Travelers to Italy, a major tourist destination and the first western nation slammed by the coronavirus pandemic, will not have to present a COVID-19 pass as of Wednesday, health authorities said.
“I think the conditions exist for a summer without restrictions,” Under Secretary of Health Andrea Costa said during an interview with TG2 Italia.
Visitors previously had to present a Green Pass that showed proof of vaccination, a negative test or proof of a recent recovery from COVID-19. The regulation expired Tuesday.
Mr. Costa said people should have a “sense of responsibility,” but hospitals weren’t under much of a burden from the virus.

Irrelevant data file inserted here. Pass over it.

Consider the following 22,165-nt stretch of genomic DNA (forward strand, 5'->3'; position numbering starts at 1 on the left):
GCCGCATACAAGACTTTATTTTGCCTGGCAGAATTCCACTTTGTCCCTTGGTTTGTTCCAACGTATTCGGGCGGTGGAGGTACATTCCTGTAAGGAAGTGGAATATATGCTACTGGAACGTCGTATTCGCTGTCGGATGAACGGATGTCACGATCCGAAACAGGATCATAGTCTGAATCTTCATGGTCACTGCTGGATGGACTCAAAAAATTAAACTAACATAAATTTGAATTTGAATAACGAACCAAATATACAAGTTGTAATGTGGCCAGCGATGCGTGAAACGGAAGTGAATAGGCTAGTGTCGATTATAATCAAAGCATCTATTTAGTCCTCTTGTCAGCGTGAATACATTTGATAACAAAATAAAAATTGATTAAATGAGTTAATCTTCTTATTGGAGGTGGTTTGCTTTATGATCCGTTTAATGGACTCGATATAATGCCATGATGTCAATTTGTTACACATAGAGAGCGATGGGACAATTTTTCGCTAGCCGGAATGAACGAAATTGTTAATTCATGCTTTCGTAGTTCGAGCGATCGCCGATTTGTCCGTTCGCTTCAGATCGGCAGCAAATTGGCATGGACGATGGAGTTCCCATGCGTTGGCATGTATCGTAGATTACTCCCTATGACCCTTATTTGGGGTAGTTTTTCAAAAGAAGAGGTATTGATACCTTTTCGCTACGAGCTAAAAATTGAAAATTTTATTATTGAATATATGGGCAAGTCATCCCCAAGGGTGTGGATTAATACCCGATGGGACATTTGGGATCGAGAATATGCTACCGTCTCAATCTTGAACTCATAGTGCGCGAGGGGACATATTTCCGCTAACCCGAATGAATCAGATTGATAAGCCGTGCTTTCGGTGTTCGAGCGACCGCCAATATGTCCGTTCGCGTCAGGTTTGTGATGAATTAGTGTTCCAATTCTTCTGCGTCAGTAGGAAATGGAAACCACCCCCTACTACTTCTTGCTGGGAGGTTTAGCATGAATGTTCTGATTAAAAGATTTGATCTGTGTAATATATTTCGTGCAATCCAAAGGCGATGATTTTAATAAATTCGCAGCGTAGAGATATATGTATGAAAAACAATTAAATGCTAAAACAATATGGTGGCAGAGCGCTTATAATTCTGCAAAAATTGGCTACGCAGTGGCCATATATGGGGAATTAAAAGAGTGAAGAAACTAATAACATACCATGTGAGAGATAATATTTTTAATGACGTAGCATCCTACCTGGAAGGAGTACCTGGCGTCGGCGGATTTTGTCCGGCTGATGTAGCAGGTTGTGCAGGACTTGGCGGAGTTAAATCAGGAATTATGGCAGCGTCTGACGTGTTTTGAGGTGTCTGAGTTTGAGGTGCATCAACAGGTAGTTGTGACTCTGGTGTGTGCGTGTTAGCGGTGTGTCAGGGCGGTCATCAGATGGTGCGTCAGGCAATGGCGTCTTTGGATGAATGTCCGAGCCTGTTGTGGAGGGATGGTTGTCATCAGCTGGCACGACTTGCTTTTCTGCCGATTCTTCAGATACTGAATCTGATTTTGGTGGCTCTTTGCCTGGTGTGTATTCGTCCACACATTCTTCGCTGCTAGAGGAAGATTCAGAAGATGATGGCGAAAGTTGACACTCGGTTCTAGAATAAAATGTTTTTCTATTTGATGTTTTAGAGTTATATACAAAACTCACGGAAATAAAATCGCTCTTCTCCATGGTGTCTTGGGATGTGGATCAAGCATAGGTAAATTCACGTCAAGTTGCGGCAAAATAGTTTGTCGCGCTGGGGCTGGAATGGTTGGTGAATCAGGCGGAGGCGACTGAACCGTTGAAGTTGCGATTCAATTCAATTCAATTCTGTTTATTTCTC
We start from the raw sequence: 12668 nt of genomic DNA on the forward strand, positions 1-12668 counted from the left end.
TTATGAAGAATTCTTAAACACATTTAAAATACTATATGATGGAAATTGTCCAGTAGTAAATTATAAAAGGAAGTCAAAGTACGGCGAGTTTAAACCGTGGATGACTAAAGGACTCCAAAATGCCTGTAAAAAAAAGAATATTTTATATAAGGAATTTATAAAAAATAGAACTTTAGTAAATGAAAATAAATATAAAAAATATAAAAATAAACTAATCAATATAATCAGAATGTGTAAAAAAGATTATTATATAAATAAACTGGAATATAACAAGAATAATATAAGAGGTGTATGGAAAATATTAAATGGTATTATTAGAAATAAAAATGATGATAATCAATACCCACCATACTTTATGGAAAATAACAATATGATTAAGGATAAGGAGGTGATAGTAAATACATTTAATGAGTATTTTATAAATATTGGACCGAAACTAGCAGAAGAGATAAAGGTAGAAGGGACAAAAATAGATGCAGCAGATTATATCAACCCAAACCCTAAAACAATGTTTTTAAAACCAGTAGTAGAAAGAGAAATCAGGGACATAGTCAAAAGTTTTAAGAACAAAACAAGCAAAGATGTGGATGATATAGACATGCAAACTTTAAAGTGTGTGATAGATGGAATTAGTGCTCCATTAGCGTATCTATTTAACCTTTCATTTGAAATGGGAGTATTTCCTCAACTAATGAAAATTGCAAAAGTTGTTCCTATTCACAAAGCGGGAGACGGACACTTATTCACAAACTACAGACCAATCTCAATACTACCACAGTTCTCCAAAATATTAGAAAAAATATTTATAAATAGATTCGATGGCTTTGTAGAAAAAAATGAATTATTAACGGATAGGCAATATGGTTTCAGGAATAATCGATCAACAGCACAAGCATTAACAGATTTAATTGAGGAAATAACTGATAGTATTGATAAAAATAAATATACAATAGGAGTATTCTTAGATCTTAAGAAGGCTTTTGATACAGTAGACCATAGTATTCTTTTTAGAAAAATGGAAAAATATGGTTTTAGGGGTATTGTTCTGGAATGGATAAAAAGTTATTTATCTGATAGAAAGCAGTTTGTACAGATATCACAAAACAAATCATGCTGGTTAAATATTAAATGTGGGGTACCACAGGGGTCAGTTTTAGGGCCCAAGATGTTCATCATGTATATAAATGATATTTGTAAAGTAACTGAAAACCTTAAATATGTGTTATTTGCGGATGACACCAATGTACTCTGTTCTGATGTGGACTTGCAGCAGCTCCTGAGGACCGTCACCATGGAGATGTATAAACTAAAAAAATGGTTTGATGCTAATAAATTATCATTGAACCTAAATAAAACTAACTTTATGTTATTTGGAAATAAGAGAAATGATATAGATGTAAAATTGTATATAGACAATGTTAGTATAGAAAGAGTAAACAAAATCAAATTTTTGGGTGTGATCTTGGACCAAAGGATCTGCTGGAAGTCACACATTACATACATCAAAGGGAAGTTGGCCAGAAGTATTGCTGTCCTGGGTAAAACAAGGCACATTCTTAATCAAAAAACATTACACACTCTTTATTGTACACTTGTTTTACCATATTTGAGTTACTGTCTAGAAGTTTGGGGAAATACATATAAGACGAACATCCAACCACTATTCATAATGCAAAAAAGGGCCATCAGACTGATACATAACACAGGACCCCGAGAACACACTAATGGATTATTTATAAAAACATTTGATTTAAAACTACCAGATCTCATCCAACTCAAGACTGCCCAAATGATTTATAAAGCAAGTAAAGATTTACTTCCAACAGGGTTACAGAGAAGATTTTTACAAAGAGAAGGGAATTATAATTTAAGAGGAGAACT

Persons must still wear high-quality masks on public transportation, trains and ferries and in indoor cinemas, concerts, theaters and schools until June 15, according to The New York Times.
Italy was one of the first nations to be slammed by the virus after China, raising alarms for the rest of the world and introducing the concept of societal lockdowns to the West.
Now, more than 90% of Italy’s population older than 12 is vaccinated against COVID-19.